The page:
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2009/07/16 10:51 KST
NORTH KOREA NEWSLETTER NO. 63 (July 16, 2009)

  
*** TOPIC OF THE WEEK (Part 2)

South, North Korea Exchange Barbs on Anniv. of S. Korean Tourist's Death

SEOUL (Yonhap) -- Amid a deepening stalemate in cross-border relations, South and North Korea exchanged accusations last week as the first anniversary of the shooting death of South Korean tourist at North Korean resort passed. On July 11 last year, a 53-year-old South Korean housewife named Park Wang-ja was shot dead after she allegedly wandered into a controlled military zone at the North's eastern resort of Mt. Kumgang.

   On the eve of the anniversary this year, South Korea renewed its call for inter-Korean dialogue over the unresolved case. But North Korea has repeatedly rejected proposals for an on-site investigation into the July 11 shooting death.

   One day after the tourist's death, South Korea suspended tours and called for an official probe to fully account for the incident. Pyongyang rejected the demand and, in retaliation, expelled "unnecessary" South Korean tour operators stationed at the resort.

   "On the first anniversary of the shooting death of the tourist at Mt. Kumgang, our government urges North Korea to come forward to government-to-government dialogue with immediacy and sincerity so as to resolve the case," Unification Ministry spokesman Chun Hae-sung said July 10 in a statement read during a press briefing.

   "North Korea has been unresponsive to our proposals for dialogue, with a year now having passed since the incident," the ministry spokesman said.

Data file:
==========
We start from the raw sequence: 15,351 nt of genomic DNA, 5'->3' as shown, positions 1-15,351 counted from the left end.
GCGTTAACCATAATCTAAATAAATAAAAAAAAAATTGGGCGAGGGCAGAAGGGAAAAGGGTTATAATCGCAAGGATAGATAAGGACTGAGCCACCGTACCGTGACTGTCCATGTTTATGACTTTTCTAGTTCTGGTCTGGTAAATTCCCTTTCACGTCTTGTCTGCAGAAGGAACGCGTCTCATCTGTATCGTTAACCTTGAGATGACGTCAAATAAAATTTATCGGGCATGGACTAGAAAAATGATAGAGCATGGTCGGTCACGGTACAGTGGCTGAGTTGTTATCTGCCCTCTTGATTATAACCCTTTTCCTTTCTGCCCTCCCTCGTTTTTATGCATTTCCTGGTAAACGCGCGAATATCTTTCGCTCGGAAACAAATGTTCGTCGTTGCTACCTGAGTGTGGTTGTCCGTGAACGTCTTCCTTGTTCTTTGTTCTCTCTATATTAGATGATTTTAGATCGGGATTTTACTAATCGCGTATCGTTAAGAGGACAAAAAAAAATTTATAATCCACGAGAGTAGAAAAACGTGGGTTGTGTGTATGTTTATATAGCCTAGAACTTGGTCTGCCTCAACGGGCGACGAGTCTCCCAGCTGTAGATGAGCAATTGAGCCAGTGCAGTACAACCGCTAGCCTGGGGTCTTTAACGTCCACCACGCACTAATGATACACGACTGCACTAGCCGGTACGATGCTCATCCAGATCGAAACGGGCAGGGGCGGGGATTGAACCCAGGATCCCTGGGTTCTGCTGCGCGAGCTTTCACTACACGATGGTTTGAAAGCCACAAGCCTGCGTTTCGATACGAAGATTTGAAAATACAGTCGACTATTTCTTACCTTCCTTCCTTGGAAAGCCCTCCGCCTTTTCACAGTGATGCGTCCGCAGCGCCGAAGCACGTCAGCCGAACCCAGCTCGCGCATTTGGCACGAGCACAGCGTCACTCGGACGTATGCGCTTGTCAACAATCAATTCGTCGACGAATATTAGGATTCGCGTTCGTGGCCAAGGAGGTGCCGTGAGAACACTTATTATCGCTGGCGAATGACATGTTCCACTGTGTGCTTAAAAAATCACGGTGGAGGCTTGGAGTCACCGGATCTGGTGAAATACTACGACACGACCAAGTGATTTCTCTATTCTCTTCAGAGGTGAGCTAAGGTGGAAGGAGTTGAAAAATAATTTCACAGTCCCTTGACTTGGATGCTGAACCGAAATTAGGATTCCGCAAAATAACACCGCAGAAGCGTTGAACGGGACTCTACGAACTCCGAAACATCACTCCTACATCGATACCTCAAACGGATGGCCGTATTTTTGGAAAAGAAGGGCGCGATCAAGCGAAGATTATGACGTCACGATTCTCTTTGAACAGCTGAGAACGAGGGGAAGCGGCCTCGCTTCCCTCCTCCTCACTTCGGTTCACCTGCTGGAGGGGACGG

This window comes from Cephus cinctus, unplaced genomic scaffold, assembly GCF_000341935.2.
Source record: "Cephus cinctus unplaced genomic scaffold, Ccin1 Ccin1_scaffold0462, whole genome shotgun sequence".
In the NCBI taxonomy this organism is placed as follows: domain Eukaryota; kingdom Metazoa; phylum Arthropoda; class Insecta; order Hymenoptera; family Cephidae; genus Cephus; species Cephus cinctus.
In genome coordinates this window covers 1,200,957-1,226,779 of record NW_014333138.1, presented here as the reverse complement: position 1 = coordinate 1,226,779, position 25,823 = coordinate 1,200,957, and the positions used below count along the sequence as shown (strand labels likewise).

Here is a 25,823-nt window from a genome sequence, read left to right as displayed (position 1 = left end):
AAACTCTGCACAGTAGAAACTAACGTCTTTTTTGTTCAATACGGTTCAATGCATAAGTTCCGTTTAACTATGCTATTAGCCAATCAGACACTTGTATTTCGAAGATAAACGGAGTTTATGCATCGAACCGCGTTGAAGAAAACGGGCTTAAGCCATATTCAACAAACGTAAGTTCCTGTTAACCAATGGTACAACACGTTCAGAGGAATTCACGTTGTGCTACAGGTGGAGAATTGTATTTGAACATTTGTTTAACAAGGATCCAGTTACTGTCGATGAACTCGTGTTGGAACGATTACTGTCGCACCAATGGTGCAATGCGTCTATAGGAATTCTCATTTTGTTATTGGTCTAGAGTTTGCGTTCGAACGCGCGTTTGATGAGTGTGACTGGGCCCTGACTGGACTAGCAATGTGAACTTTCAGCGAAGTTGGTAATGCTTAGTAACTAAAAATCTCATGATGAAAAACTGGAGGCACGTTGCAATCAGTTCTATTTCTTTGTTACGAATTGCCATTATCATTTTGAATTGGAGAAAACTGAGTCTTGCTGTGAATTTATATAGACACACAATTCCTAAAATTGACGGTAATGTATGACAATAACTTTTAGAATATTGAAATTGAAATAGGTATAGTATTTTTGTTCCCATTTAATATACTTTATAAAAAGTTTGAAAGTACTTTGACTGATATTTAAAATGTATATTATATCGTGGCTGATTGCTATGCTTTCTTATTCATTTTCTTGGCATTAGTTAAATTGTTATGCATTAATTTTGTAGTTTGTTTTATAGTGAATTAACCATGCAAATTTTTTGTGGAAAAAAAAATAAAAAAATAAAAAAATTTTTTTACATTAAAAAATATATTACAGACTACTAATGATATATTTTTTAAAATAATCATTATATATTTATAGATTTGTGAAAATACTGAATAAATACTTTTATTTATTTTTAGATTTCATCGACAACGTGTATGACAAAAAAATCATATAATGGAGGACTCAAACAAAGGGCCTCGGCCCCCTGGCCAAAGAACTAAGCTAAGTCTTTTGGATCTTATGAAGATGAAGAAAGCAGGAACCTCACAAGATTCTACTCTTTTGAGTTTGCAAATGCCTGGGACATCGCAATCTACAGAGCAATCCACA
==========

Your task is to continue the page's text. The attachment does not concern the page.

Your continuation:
While the spokesman rebuked North Korea for ignoring its call to open an investigation into the death, Pyongyang responded with a warning over a joint industrial complex in Kaesong, just north of the inter-Korean border.

   Reciprocating with acerbic criticism and calling the South "rude and insincere" in its stance on the joint industrial park, the North warned that operations at the complex will "go according to its decisions."

   Prospects for an imminent breakthrough from inter-Korean stalemate were dim. Seoul's position remained unchanged in demanding an investigation before the tours are resumed, a demand unlikely to be accepted by the North.

   The suspension deepened financial woes for Hyundai Asan Corp., a unit of Hyundai Group that operated the North Korean tours. Hyundai Asan's president, Cho Kun-shik, expressed hope that the tours would resume despite the tensions. "Although there are temporary ups and downs, I'm confident that we will seize the chance to resume (the tours)," Cho told his employees.

   Adding to the tension, a South Korean worker has remained in detention in North Korea for more than 100 days since he was taken into custody at the Kaesong industrial park. The North accused the worker of criticizing its political system and trying to persuade a local female employee to defect to the South.

   The future of the joint park, located in the North's border town of Kaesong, became uncertain after North Korea declared all existing inter-Korean contracts null and void and said it will unilaterally set new conditions on terms of use for South Korean companies operating there.

   North Korea later proposed government-level talks, the first in more than a year, to discuss the joint park. But after three rounds of dialogue, with the latest on July 2, no progress had been made, with Pyongyang refusing to discuss Seoul's key concern regarding the South Korean worker detained at the joint park since March 30.

  (END)